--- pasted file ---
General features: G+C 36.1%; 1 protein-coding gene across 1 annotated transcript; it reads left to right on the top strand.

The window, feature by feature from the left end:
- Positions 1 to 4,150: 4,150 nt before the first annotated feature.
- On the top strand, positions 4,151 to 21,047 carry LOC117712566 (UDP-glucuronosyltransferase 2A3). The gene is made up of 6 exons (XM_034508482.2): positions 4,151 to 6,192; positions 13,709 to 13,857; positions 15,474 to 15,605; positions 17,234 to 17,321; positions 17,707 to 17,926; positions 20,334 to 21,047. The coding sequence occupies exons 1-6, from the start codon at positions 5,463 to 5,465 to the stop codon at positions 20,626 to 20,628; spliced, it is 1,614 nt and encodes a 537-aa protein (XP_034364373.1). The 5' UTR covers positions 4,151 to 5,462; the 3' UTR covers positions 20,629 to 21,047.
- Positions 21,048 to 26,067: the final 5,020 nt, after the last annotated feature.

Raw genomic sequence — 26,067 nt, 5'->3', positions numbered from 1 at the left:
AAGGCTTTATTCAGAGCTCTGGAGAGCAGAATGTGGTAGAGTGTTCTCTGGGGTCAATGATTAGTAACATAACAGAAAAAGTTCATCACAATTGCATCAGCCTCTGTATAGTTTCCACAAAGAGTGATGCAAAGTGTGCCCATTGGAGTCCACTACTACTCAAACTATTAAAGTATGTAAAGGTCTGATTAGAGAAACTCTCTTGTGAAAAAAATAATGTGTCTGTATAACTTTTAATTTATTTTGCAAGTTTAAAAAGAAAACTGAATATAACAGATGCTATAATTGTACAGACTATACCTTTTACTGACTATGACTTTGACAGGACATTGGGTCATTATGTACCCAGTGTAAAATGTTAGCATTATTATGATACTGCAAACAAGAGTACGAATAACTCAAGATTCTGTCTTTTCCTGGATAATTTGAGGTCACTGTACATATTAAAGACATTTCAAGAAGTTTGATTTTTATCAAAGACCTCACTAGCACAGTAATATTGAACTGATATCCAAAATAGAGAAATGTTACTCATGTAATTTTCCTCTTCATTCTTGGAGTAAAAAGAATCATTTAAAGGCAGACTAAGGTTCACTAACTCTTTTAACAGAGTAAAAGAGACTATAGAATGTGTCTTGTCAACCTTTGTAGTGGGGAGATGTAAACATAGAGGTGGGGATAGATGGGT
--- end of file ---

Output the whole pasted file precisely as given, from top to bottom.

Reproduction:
General features: G+C 36.1%; 1 protein-coding gene across 1 annotated transcript; it reads left to right on the top strand.

The window, feature by feature from the left end:
- Positions 1 to 4,150: 4,150 nt before the first annotated feature.
- On the top strand, positions 4,151 to 21,047 carry LOC117712566 (UDP-glucuronosyltransferase 2A3). The gene is made up of 6 exons (XM_034508482.2): positions 4,151 to 6,192; positions 13,709 to 13,857; positions 15,474 to 15,605; positions 17,234 to 17,321; positions 17,707 to 17,926; positions 20,334 to 21,047. The coding sequence occupies exons 1-6, from the start codon at positions 5,463 to 5,465 to the stop codon at positions 20,626 to 20,628; spliced, it is 1,614 nt and encodes a 537-aa protein (XP_034364373.1). The 5' UTR covers positions 4,151 to 5,462; the 3' UTR covers positions 20,629 to 21,047.
- Positions 21,048 to 26,067: the final 5,020 nt, after the last annotated feature.

Raw genomic sequence — 26,067 nt, 5'->3', positions numbered from 1 at the left:
AAGGCTTTATTCAGAGCTCTGGAGAGCAGAATGTGGTAGAGTGTTCTCTGGGGTCAATGATTAGTAACATAACAGAAAAAGTTCATCACAATTGCATCAGCCTCTGTATAGTTTCCACAAAGAGTGATGCAAAGTGTGCCCATTGGAGTCCACTACTACTCAAACTATTAAAGTATGTAAAGGTCTGATTAGAGAAACTCTCTTGTGAAAAAAATAATGTGTCTGTATAACTTTTAATTTATTTTGCAAGTTTAAAAAGAAAACTGAATATAACAGATGCTATAATTGTACAGACTATACCTTTTACTGACTATGACTTTGACAGGACATTGGGTCATTATGTACCCAGTGTAAAATGTTAGCATTATTATGATACTGCAAACAAGAGTACGAATAACTCAAGATTCTGTCTTTTCCTGGATAATTTGAGGTCACTGTACATATTAAAGACATTTCAAGAAGTTTGATTTTTATCAAAGACCTCACTAGCACAGTAATATTGAACTGATATCCAAAATAGAGAAATGTTACTCATGTAATTTTCCTCTTCATTCTTGGAGTAAAAAGAATCATTTAAAGGCAGACTAAGGTTCACTAACTCTTTTAACAGAGTAAAAGAGACTATAGAATGTGTCTTGTCAACCTTTGTAGTGGGGAGATGTAAACATAGAGGTGGGGATAGATGGGT